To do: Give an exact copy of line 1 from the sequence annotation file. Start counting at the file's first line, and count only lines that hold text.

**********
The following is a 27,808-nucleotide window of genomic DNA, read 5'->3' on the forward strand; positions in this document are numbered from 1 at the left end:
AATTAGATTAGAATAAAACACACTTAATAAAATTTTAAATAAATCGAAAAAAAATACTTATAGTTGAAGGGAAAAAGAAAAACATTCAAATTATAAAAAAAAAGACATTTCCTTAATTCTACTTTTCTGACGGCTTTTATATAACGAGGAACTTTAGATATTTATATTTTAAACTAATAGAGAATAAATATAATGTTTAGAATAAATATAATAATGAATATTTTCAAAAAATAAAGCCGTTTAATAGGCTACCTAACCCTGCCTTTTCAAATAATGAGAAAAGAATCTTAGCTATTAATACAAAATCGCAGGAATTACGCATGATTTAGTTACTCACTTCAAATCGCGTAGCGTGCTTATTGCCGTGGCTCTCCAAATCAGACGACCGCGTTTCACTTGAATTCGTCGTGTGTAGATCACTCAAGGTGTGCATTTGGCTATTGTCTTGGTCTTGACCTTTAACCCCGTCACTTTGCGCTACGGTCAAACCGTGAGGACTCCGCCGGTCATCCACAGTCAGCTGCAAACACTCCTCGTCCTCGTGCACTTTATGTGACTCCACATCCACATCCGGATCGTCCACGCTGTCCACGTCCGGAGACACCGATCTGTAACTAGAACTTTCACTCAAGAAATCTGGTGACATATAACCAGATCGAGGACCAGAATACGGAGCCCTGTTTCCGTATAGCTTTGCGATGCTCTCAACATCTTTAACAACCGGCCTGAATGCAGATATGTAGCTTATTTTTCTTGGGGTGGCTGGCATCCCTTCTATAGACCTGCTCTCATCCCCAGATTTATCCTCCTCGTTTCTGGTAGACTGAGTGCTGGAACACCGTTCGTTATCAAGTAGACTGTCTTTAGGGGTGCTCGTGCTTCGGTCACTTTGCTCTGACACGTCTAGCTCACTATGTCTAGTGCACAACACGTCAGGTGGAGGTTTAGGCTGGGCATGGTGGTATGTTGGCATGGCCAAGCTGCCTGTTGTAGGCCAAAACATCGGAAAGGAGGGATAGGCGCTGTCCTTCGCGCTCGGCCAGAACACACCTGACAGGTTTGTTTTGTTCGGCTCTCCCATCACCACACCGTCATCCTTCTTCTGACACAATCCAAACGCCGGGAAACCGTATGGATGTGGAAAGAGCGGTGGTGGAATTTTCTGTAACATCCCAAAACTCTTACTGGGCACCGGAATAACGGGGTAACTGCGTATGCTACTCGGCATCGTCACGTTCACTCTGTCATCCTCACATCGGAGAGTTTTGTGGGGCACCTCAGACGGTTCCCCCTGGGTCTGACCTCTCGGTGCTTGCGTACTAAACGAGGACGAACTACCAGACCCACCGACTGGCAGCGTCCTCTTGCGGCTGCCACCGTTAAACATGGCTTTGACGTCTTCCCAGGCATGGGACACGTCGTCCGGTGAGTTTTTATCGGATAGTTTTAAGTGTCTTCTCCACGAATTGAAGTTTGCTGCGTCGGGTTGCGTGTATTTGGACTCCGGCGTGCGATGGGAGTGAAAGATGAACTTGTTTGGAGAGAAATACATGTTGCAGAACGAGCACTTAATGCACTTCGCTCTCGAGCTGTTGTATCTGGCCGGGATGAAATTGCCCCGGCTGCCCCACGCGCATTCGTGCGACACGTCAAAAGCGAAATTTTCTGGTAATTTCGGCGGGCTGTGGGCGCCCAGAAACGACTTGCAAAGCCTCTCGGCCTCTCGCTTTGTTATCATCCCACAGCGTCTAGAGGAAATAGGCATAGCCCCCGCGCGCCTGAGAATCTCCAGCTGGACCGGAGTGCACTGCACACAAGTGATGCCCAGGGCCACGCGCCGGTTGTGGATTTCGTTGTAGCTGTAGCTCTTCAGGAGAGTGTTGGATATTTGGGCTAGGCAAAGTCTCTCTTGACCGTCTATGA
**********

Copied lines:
The following is a 27,808-nucleotide window of genomic DNA, read 5'->3' on the forward strand; positions in this document are numbered from 1 at the left end: